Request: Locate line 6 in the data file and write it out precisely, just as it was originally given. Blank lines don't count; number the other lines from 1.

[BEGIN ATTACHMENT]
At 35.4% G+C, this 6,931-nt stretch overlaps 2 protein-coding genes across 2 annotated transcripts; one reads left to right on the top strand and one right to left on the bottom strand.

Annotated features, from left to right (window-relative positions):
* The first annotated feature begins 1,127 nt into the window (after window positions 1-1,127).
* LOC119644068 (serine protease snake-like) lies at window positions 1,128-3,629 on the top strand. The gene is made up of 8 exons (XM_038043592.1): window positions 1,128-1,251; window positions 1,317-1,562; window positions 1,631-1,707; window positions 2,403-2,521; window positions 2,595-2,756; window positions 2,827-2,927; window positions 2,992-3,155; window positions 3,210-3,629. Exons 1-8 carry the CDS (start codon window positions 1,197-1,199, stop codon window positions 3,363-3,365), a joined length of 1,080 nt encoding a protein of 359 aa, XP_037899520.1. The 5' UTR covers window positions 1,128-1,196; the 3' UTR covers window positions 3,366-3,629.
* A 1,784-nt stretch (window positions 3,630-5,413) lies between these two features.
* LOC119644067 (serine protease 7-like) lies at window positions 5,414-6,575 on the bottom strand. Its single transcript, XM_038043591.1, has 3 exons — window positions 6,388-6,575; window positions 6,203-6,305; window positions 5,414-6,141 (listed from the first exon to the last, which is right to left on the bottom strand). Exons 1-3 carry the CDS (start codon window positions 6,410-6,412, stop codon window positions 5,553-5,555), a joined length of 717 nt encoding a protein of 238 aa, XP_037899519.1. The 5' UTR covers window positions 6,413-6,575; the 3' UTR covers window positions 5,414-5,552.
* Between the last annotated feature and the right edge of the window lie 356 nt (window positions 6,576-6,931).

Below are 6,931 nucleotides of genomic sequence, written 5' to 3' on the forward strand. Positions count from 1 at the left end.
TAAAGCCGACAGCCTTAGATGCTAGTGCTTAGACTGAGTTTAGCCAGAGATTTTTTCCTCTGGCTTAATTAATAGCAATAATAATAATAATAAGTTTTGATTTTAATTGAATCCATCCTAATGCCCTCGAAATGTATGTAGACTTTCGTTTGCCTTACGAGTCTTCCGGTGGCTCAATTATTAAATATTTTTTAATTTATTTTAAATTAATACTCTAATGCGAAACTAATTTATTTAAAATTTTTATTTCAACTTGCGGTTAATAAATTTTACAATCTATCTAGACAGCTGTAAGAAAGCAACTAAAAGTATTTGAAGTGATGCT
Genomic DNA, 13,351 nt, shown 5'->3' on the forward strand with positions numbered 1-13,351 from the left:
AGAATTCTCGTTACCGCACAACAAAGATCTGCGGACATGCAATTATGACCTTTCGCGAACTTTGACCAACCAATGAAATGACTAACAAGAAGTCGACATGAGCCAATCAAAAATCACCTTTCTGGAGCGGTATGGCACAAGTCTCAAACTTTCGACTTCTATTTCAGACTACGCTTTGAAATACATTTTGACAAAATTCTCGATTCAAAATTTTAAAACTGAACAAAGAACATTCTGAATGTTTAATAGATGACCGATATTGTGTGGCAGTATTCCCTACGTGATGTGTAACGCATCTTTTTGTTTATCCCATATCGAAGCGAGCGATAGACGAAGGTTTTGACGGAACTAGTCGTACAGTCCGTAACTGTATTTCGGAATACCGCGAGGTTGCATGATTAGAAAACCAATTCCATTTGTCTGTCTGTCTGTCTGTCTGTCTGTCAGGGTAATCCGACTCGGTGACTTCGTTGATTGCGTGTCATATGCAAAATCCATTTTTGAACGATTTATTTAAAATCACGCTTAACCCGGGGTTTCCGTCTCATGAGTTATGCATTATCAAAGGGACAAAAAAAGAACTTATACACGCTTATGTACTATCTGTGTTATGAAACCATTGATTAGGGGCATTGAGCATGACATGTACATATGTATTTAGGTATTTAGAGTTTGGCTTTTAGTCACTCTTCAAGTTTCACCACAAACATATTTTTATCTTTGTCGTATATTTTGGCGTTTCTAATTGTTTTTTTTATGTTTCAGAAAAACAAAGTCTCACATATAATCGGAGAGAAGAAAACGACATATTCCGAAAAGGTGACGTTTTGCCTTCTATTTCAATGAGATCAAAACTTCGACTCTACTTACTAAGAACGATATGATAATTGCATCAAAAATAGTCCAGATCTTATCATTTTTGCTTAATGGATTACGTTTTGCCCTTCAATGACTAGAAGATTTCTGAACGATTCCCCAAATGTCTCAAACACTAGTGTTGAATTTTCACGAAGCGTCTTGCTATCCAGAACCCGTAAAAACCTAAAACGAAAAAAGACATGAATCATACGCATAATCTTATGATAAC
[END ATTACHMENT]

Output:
* LOC119644067 (serine protease 7-like) lies at window positions 5,414-6,575 on the bottom strand. Its single transcript, XM_038043591.1, has 3 exons — window positions 6,388-6,575; window positions 6,203-6,305; window positions 5,414-6,141 (listed from the first exon to the last, which is right to left on the bottom strand). Exons 1-3 carry the CDS (start codon window positions 6,410-6,412, stop codon window positions 5,553-5,555), a joined length of 717 nt encoding a protein of 238 aa, XP_037899519.1. The 5' UTR covers window positions 6,413-6,575; the 3' UTR covers window positions 5,414-5,552.